Factbox-Key issues discussed by Blinken in talks with Chinese leaders

By Thomson Reuters Apr 26, 2024 | 11:17 AM

BEIJING (Reuters) – U.S. Secretary of State Antony Blinken met his Chinese counterpart Wang Yi and Chinese leader Xi Jinping in Beijing on Friday in the latest high-level contacts between the superpowers aimed at keeping tense relations under control.

The visit brought little progress on contentious issues, including China’s support for Russia in Ukraine, tensions over Taiwan and the South China Sea and U.S. complaints about cheap Chinese exports. However, there was some effort to ease the mood by emphasizing educational and other cultural exchanges. Following are details of some of the issues:


Blinken raised concerns about China’s support for Russia’s military, saying its supply of so-called dual-use goods was “having a material effect in Ukraine” and raising the threat Russia poses to countries in Europe.

“China is the top supplier of machine tools, microelectronics, nitrocellulose, which is critical to making munitions and rocket propellants, and other dual-use items that Moscow is using to ramp up its defense industrial base,” Blinken told a news conference.

He did not respond when asked whether Washington would impose sanctions over China’s support for Russia, which U.S. officials warn risks hurting the broader bilateral relationship, even as ties stabilize.

China says it has not provided weaponry to any party and that it is “not a producer of or party involved in the Ukraine crisis”. However, it says that normal trade between China and Russia should not be interrupted or restricted.


China’s top diplomat Wang Yi said the U.S. must not step on “red lines” covering sovereignty, security and development interests – an apparent reference to Taiwan, the democratically governed island China claims as its own, and the disputed South China Sea.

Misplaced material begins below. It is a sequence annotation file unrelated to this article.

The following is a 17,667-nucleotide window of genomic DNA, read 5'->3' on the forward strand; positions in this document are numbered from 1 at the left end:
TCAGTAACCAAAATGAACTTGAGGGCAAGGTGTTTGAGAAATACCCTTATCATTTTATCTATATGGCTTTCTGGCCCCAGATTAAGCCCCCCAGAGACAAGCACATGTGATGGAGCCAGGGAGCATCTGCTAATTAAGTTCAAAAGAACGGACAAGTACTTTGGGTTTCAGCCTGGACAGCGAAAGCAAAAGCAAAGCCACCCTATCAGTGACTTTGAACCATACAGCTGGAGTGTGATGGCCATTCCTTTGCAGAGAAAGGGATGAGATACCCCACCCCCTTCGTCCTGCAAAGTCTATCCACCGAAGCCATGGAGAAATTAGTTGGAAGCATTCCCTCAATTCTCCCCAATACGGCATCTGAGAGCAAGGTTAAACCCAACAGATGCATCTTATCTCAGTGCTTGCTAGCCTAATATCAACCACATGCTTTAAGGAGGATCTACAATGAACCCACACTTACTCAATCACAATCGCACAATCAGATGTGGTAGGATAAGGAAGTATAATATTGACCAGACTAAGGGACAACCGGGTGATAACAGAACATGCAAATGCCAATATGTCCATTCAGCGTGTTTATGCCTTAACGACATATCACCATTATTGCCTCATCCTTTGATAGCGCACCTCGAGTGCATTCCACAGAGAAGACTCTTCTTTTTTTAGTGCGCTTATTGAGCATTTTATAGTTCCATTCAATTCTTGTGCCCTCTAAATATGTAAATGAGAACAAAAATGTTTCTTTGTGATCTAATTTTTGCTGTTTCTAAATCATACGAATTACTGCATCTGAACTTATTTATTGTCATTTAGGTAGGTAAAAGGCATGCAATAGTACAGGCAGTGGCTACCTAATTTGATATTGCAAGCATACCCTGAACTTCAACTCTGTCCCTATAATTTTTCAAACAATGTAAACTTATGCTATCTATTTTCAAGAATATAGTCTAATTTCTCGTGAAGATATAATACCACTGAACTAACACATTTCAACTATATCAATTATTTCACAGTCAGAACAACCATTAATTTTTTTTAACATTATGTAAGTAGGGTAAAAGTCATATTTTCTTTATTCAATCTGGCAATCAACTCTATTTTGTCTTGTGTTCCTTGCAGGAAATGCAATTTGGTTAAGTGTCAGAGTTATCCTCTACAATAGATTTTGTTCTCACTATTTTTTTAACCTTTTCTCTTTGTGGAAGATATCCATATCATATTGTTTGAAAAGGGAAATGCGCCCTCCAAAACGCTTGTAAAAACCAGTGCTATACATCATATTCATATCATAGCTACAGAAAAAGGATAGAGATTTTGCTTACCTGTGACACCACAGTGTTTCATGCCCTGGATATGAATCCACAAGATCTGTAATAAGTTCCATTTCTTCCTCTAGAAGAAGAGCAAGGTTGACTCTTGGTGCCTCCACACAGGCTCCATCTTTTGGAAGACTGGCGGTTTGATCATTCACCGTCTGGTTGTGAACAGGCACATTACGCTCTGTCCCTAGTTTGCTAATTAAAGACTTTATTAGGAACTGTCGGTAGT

Russia’s Ukraine invasion has raised fears China might be emboldened to move against Taiwan, which the U.S. is required by law to provide with the means to defend itself.

President Joe Biden, who met Xi Jinping in November in San Francisco, says Washington does not support Taiwan’s independence, but has upset Beijing by appearing to suggest it would defend the island if it were attacked.

Underscoring the discord, hours before Blinken landed in China on Wednesday, Biden signed a bill that included $8 billion to counter China’s military might, as well as billions in defense aid for Taiwan and $61 billion for Ukraine.


China and the United States are the world’s two largest economies and still have robust trade ties. These have been hit by U.S. concerns about the size of its trade deficit with China, Washington’s imposition of restrictions on trade in goods that could bolster China’s military, and efforts to diversify supply chains away from China since the COVID-19 pandemic.

Wang said the U.S. had taken “endless” measures to suppress China’s economy, trade, science and technology, equating such steps to containment. Xi reiterated Beijing’s concerns that the U.S. was suppressing its economic development.

“This is a fundamental issue that must be addressed, just like the first button of a shirt that must be put right, in order for the China-U.S. relationship to truly stabilize, improve and move forward,” Xi said.


Curbing China’s supply of the chemicals used to make fentanyl, a killer drug having a devastating effect among American youth, has been a top U.S. priority.

During his three-day trip, Blinken met China’s minister of public security, Wang Xiaohong, to discuss the issue.

He said China has made some progress dealing with what he called the number-one killer of Americans between the ages of 18 and 45, but “more needs to be done.”

Blinken also said the countries also agreed to hold their first talks on artificial intelligence in coming weeks.


To lighten the mood after days of serious engagement, Blinken popped into a Beijing record store and bought an album by Chinese rocker Dou Wei and Taylor Swift’s “Midnights.”

One of the aims of his trip has been to emphasize the importance of “people-to-people ties” in improving relations.

Blinken, a keen musician and guitar player, described music as “the best connector, regardless of geography.”

He also said Xi had said he wanted to “significantly increase” the number of American students in China. Blinken said there were more than 290,000 Chinese students in the United States, but fewer than 900 Americans studying in China.

(Reporting by Simon Lewis, Antoni Slodkowski and David Brunnstrom; Editing by Chizu Nomiyama)